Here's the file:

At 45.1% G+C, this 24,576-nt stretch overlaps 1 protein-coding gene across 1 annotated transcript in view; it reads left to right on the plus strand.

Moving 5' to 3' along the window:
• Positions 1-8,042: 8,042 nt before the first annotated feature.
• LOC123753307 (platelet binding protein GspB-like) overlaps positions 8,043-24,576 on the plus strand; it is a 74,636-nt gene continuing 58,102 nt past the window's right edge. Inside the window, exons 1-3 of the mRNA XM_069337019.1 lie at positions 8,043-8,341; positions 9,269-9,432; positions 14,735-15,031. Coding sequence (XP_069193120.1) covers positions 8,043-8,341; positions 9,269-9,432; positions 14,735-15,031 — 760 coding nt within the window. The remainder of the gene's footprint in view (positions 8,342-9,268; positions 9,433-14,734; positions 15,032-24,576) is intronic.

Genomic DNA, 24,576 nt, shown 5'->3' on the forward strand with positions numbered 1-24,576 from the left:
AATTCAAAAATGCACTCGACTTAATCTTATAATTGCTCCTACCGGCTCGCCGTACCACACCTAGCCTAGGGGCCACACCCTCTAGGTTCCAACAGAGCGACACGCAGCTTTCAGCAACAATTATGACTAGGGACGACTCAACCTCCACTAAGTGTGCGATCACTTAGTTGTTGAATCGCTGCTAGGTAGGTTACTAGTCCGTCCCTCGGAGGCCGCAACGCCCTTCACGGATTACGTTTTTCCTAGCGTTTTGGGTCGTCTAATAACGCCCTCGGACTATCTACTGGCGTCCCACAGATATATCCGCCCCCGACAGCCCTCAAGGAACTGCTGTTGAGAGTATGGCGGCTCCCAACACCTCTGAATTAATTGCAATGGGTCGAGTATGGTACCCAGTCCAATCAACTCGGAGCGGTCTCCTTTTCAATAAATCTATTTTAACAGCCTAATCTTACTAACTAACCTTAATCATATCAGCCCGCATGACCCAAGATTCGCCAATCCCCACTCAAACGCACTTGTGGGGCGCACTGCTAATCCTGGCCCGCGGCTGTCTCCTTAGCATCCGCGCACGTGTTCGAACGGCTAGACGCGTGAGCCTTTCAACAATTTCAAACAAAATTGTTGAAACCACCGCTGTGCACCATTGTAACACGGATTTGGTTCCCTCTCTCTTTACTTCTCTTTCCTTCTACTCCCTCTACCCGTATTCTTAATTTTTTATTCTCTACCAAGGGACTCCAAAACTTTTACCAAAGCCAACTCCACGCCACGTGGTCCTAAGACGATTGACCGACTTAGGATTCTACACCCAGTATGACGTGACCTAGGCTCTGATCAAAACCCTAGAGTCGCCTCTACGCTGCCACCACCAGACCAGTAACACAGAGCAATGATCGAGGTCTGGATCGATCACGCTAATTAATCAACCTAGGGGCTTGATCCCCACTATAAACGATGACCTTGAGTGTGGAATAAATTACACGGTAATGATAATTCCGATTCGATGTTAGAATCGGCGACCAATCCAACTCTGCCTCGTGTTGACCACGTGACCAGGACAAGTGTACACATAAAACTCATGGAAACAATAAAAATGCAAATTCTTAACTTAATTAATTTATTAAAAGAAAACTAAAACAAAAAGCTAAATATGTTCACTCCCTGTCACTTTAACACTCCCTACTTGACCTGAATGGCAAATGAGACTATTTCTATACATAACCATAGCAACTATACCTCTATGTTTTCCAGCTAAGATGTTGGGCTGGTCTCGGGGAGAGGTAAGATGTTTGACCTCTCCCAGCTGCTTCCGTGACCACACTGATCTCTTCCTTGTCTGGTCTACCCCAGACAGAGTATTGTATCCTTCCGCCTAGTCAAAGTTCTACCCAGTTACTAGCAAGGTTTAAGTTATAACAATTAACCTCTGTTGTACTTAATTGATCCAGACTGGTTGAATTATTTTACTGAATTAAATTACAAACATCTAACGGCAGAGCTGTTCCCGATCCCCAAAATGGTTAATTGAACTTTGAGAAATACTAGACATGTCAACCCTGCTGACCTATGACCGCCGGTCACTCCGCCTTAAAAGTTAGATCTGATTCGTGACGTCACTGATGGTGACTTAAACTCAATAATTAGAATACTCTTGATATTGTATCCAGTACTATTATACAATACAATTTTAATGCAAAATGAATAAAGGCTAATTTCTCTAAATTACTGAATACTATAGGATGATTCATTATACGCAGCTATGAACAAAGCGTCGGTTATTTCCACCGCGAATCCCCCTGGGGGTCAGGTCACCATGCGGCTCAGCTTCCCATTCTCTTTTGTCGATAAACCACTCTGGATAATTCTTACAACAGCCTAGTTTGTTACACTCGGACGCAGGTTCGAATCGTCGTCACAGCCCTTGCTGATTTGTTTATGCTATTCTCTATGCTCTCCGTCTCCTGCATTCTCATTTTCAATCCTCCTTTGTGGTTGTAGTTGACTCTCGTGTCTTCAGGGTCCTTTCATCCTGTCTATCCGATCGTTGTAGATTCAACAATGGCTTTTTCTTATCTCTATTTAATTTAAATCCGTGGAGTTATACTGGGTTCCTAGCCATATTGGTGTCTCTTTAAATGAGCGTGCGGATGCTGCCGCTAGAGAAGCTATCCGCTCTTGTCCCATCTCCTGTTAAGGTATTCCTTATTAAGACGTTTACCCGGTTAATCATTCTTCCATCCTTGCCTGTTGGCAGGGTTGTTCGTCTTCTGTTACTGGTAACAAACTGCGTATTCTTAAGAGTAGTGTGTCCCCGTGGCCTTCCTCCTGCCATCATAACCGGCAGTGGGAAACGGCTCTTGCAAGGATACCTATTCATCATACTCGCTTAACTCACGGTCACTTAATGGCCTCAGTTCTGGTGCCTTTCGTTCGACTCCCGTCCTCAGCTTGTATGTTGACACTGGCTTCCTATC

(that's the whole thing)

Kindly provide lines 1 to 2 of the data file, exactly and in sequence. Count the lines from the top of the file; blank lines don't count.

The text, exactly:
At 45.1% G+C, this 24,576-nt stretch overlaps 1 protein-coding gene across 1 annotated transcript in view; it reads left to right on the plus strand.

Moving 5' to 3' along the window: